Featured Research

from universities, journals, and other organizations

How stick insects honed friction to grip without sticking

Date:
February 19, 2014
Source:
University of Cambridge
Summary:
When they’re not hanging upside down, stick insects don’t need to stick. In fact, when moving upright, sticking would be a hindrance: so much extra effort required to ‘unstick’ again with every step.

Scanning electron microscopy image of conical, micrometre-sized outgrowths that cover the tarsal ‘heel pads’ of some stick insects (false colours).
Credit: Image by David Labonte & Adam Robinson.

When they're not hanging upside down, stick insects don't need to stick. In fact, when moving upright, sticking would be a hindrance: so much extra effort required to 'unstick' again with every step.

Latest research from Cambridge's Department of Zoology shows that stick insects have specialised pads on their legs designed to produce large amounts of friction with very little pressure. When upright, stick insects aren't sticking at all, but harnessing powerful friction to ensure they grip firmly without the need to unglue themselves from the ground when they move.

In a previous study last year, the team discovered that stick insects have two distinct types of 'attachment footpads' -- the adhesive 'toe pads' at the end of the legs, which are sticky, and the 'heel pads', which are not sticky at all. The insect uses different pads depending on direction and terrain.

By studying the 'heel pads' in more detail, researchers discovered the insects have developed a way to generate massive friction when walking upright. They do this through a system of tiny hairs that use combinations of height and curvature to create a 'hierarchy' of grip, with the slightest pressure generating very strong friction -- allowing stick insects to grip but not stick.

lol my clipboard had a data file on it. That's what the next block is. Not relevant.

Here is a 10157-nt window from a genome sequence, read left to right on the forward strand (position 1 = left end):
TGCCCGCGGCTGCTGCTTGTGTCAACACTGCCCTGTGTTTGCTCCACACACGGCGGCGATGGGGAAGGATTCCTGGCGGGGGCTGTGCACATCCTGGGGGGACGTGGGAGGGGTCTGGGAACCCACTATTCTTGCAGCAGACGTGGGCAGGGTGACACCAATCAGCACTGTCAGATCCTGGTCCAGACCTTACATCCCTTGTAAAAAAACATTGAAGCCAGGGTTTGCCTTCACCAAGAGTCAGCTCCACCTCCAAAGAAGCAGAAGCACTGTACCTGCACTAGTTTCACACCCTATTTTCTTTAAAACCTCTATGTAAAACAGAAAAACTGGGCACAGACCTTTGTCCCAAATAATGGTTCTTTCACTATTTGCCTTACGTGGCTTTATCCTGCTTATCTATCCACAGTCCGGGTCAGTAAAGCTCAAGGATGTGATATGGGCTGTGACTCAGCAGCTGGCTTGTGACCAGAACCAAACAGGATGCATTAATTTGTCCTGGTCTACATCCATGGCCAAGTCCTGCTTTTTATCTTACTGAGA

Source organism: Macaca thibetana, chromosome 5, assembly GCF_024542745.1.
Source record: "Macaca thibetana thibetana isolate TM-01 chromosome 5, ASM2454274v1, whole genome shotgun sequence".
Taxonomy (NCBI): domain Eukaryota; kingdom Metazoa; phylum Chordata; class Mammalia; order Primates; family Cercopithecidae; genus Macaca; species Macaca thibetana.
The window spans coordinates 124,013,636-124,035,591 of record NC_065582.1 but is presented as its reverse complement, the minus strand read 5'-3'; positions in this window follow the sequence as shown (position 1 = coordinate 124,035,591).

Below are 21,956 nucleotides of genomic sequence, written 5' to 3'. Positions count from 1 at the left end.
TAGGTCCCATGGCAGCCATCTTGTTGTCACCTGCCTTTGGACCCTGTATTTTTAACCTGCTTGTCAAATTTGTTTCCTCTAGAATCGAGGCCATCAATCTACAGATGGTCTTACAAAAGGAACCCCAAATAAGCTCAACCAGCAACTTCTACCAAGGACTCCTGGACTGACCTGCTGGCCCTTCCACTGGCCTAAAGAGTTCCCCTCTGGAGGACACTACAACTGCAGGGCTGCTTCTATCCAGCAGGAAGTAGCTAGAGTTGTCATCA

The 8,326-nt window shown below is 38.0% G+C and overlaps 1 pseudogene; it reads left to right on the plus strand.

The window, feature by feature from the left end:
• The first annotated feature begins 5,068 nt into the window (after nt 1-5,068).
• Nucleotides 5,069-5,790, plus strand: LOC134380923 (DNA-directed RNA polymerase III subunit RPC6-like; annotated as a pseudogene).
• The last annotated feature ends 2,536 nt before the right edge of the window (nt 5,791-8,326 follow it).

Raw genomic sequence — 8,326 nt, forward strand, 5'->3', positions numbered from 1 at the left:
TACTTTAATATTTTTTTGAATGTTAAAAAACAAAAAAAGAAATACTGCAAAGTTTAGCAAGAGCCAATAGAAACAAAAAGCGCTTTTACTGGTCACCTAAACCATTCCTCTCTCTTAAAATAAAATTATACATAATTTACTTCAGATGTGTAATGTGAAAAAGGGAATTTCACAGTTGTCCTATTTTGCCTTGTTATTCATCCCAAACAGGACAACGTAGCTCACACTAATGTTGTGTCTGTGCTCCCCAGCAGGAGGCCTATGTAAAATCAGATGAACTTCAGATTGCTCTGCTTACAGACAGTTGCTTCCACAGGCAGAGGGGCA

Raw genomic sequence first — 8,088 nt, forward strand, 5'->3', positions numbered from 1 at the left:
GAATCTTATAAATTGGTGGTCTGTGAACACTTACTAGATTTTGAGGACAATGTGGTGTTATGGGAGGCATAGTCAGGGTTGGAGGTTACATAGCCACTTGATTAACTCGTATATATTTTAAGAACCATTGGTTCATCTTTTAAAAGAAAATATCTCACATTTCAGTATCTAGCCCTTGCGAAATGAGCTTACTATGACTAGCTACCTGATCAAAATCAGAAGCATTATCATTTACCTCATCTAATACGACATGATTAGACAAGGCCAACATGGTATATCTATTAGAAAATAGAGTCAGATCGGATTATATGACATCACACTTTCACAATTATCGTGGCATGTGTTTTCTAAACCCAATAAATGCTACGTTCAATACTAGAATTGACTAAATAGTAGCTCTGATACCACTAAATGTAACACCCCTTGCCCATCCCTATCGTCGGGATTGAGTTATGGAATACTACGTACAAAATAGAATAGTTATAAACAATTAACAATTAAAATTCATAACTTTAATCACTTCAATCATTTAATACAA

The researchers say the study -- published today in the Journal of the Royal Society Interface -- reveals yet another example of natural engineering successfully combining "desirable but seemingly contradictory properties of human-made materials" -- namely, the best of both hard and soft materials -- simply through clever structural design.

"Just by arrangement and morphology, nature teaches us that good design means we can combine the properties of hard and soft materials, making elemental forces like friction go a very long way with just a small amount of pressure," said David Labonte, lead researcher from the Department of Zoology.

The power of friction relies on 'contact area', the amount of close contact between surfaces. In rigid materials, such as steel, even the tiniest amount of surface roughness means there is actually relatively little 'contact area' when pressed against other surfaces -- so any amount of friction is very small.

On the other hand, soft materials achieve a lot of contact with surfaces, but -- due to the larger amount of contact area -- there is also a certain amount of adhesion or 'stick' not there with hard materials.

To solve this, stick insect's hairy friction pads employ three main tricks to allow contact area to increase quickly under pressure, creating a scale or 'hierarchy' of grip with absolutely no stick:

  • Both the pad itself and the tips of the hairs are rounded. This means that, when pressure is applied, more contact area is generated -- like pushing down on a rubber ball.
  • Some hairs are shorter than others, so the more pressure, the more hairs come into contact with the surface.
  • When even more pressure is applied, some of the hairs bend over and make side contact -- greatly increasing contact area with very little extra force.

These design features work in harmony to generate large amounts of friction with comparatively tiny amounts of pressure from the insect. Importantly, there is hardly any contact area without some tiny amount of pressure -- which means that the specialised 'frictional hairs' don't stick.

Arrays of tiny hairs have been found before, for example on the feet of geckos, beetles and flies. However, these hairs are designed to stick, and are used when creatures are vertical or hanging upside down.

Sticky hairs are completely aligned and have flat tips -- meaning that they immediately make full contact that hardly changes with additional weight -- as opposed to friction hairs, with their higgledy-piggledy height ranges and rounded tips.

"We investigate these insects to try and understand biological systems, but lessons from nature such as this might also be useful for inspiring new approaches in human-made devices," said Labonte.